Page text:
Last week, it was announced that the NASA space shuttles would be displayed nationwide in institutions all around the country. It has been 30 years and more than 130 missions of continuous missions in the heavens above us in the 20th century.
My affinity with this story is the fact that one of the first orbiters was given the name “Enterprise” due to a push by Trek fans. In 1976 they wrote in and convinced president Gerald Ford to rename it from the “Constitution”. Although this space shuttle was engineless it was used for landings and structural integrity tests. The symbol of this vessel helping to usher in the Space Shuttle program is testament to the visionary strength and prowess of Gene Roddenberry’s original vision.
Atlantis, which will make it’s 33rd and final flight this summer, will stay in Florida at the Kennedy Space Center Visitor Center.
Endeavour, currently set for its final liftoff on April 29, will head to the California Science Center in Los Angeles.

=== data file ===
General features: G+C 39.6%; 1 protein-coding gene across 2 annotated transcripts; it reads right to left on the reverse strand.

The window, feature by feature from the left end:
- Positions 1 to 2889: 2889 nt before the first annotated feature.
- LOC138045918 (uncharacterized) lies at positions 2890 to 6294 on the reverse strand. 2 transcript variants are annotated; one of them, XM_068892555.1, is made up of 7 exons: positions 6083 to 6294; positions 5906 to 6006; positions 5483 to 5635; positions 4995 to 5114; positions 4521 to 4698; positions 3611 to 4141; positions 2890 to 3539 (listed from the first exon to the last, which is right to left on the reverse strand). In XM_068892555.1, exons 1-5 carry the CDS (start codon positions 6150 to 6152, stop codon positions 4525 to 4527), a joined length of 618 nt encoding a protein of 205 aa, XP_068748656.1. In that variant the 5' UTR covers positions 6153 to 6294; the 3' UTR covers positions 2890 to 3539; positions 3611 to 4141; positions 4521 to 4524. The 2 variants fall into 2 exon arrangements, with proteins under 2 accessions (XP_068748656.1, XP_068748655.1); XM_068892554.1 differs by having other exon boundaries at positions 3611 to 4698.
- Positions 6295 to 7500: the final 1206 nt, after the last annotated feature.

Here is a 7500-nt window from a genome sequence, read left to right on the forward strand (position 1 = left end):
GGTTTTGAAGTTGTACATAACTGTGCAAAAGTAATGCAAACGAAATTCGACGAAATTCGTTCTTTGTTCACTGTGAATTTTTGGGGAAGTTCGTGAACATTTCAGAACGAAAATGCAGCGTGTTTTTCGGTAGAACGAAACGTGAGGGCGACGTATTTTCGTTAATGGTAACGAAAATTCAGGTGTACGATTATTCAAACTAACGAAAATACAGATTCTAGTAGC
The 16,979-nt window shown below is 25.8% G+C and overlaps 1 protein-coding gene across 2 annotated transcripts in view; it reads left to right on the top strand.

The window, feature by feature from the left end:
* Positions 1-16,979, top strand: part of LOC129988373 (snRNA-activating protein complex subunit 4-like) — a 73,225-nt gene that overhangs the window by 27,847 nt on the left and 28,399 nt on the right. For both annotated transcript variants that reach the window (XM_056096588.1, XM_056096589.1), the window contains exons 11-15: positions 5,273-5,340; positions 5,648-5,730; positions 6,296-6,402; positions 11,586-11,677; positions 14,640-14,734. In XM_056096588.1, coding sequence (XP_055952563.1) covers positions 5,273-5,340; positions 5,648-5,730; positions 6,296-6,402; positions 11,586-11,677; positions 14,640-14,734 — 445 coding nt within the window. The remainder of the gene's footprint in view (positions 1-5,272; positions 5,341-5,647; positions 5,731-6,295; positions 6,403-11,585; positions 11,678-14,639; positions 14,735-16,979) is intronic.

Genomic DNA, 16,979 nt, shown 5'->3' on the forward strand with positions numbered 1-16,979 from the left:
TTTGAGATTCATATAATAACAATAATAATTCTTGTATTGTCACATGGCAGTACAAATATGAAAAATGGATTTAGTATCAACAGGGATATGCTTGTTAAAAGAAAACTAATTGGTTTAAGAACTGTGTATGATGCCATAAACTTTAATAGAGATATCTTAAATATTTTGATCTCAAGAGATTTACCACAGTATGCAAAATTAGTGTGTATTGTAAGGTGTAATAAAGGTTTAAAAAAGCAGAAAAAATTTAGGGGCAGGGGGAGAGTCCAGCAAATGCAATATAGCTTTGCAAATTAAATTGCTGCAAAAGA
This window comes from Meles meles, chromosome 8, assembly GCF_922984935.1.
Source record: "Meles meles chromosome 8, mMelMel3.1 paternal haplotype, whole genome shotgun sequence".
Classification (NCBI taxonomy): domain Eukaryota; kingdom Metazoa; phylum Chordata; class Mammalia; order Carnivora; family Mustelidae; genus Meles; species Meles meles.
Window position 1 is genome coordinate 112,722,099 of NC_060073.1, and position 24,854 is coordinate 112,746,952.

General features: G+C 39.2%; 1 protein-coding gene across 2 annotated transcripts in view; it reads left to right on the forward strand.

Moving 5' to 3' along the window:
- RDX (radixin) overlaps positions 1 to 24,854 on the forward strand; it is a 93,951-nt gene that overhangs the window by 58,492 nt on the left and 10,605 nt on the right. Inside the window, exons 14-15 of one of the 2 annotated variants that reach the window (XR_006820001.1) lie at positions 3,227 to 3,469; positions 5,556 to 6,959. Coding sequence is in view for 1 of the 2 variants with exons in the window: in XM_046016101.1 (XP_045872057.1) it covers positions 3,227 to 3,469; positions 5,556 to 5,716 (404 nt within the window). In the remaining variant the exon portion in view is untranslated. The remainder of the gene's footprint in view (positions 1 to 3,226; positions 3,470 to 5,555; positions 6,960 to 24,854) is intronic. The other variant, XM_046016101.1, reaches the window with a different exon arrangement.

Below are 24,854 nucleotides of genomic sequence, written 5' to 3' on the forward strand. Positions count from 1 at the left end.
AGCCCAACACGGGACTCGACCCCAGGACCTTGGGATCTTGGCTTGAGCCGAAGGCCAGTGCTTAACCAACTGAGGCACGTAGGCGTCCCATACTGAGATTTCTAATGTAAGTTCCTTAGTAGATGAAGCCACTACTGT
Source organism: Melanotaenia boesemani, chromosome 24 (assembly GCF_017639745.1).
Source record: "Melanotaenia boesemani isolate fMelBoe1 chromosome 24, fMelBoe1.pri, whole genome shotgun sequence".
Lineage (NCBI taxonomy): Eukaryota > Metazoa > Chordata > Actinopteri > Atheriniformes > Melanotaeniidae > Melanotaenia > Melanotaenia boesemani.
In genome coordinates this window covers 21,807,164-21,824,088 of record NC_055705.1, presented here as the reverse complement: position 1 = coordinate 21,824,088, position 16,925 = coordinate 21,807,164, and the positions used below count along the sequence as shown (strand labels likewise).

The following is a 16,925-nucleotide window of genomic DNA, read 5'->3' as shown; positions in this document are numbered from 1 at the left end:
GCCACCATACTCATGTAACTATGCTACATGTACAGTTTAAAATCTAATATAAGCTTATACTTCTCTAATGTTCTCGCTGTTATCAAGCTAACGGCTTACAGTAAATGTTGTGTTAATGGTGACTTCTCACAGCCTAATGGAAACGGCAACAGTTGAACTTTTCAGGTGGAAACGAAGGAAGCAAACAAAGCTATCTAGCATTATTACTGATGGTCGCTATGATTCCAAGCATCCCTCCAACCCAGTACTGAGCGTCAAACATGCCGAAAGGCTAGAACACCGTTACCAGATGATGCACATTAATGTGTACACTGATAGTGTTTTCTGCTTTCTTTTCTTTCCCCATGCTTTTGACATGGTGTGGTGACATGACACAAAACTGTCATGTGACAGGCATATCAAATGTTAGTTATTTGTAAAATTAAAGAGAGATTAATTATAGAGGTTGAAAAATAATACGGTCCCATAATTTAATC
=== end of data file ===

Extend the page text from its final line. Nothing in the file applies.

Discovery, who took made her final voyage earlier this month, will go to the Smithsonian National Air and Space Museum in Virginia.
Enterprise, will move from the The Smithsonian to the Intrepid Sea, Air and Space Museum in New York City.
As these vessels head into the mothballs and become museum pieces I wonder about the future and our ability to move toward a reality where Space flight to other worlds is possible. As a fan I was inspired to pursue computing, visual arts, foreign languages, and astronomy. I wonder how the new generation of Star Trek fans will be inspired to explore outer space or tinker with tech to push the bounds of our imagination.
With a revamped franchise and galvanized fan base is the future possible?